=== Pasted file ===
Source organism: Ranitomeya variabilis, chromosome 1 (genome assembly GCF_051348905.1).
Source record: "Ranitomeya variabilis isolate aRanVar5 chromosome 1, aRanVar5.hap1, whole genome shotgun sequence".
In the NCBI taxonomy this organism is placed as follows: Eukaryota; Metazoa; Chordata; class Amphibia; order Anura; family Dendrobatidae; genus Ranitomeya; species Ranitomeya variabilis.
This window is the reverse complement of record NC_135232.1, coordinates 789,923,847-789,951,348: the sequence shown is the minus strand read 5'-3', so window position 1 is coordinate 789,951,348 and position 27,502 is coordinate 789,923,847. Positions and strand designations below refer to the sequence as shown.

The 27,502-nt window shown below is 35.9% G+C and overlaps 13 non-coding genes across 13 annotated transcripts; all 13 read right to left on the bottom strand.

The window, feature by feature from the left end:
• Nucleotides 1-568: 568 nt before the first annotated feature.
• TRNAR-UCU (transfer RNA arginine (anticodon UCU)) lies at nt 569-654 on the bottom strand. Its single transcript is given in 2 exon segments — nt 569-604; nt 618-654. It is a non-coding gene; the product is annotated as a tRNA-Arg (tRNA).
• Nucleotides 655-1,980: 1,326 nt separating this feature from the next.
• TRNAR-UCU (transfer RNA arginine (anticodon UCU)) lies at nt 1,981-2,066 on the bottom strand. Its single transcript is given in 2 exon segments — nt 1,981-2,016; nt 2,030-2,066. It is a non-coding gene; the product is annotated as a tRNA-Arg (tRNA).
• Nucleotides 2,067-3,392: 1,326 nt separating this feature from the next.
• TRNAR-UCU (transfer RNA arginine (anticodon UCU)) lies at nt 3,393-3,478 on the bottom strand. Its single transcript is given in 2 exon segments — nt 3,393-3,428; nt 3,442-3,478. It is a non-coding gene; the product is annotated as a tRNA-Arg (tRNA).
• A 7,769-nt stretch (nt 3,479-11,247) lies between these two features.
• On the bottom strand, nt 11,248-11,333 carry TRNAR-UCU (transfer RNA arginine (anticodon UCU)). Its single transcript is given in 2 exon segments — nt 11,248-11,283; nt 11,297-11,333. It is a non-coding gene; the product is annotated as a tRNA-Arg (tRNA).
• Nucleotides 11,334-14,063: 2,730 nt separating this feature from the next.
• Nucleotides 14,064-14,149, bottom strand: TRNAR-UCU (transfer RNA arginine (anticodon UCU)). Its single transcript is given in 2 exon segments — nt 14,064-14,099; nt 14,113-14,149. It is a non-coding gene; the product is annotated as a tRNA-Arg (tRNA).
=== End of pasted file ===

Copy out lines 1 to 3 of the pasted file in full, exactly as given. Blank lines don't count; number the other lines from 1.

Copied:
Source organism: Ranitomeya variabilis, chromosome 1 (genome assembly GCF_051348905.1).
Source record: "Ranitomeya variabilis isolate aRanVar5 chromosome 1, aRanVar5.hap1, whole genome shotgun sequence".
In the NCBI taxonomy this organism is placed as follows: Eukaryota; Metazoa; Chordata; class Amphibia; order Anura; family Dendrobatidae; genus Ranitomeya; species Ranitomeya variabilis.